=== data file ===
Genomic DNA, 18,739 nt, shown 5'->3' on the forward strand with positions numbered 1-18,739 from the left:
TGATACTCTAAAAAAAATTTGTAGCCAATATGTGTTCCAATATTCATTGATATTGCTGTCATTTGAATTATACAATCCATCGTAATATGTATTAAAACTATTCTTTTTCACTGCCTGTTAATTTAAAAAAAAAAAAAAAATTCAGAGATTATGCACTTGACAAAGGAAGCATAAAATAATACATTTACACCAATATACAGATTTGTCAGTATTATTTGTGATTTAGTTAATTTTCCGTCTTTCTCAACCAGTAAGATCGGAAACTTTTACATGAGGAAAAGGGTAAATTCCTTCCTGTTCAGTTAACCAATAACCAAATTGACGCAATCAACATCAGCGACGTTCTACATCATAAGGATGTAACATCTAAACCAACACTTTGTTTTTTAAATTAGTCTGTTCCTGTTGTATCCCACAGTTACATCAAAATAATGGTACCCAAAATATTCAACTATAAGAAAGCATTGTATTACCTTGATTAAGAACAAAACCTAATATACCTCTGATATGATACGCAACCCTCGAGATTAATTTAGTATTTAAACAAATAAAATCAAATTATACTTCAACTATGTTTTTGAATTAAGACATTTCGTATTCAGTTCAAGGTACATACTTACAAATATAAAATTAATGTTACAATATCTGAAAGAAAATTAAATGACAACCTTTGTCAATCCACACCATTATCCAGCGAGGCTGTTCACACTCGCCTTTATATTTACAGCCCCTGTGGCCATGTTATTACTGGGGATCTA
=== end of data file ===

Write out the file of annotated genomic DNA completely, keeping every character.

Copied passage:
Genomic DNA, 18,739 nt, shown 5'->3' on the forward strand with positions numbered 1-18,739 from the left:
TGATACTCTAAAAAAAATTTGTAGCCAATATGTGTTCCAATATTCATTGATATTGCTGTCATTTGAATTATACAATCCATCGTAATATGTATTAAAACTATTCTTTTTCACTGCCTGTTAATTTAAAAAAAAAAAAAAAATTCAGAGATTATGCACTTGACAAAGGAAGCATAAAATAATACATTTACACCAATATACAGATTTGTCAGTATTATTTGTGATTTAGTTAATTTTCCGTCTTTCTCAACCAGTAAGATCGGAAACTTTTACATGAGGAAAAGGGTAAATTCCTTCCTGTTCAGTTAACCAATAACCAAATTGACGCAATCAACATCAGCGACGTTCTACATCATAAGGATGTAACATCTAAACCAACACTTTGTTTTTTAAATTAGTCTGTTCCTGTTGTATCCCACAGTTACATCAAAATAATGGTACCCAAAATATTCAACTATAAGAAAGCATTGTATTACCTTGATTAAGAACAAAACCTAATATACCTCTGATATGATACGCAACCCTCGAGATTAATTTAGTATTTAAACAAATAAAATCAAATTATACTTCAACTATGTTTTTGAATTAAGACATTTCGTATTCAGTTCAAGGTACATACTTACAAATATAAAATTAATGTTACAATATCTGAAAGAAAATTAAATGACAACCTTTGTCAATCCACACCATTATCCAGCGAGGCTGTTCACACTCGCCTTTATATTTACAGCCCCTGTGGCCATGTTATTACTGGGGATCTA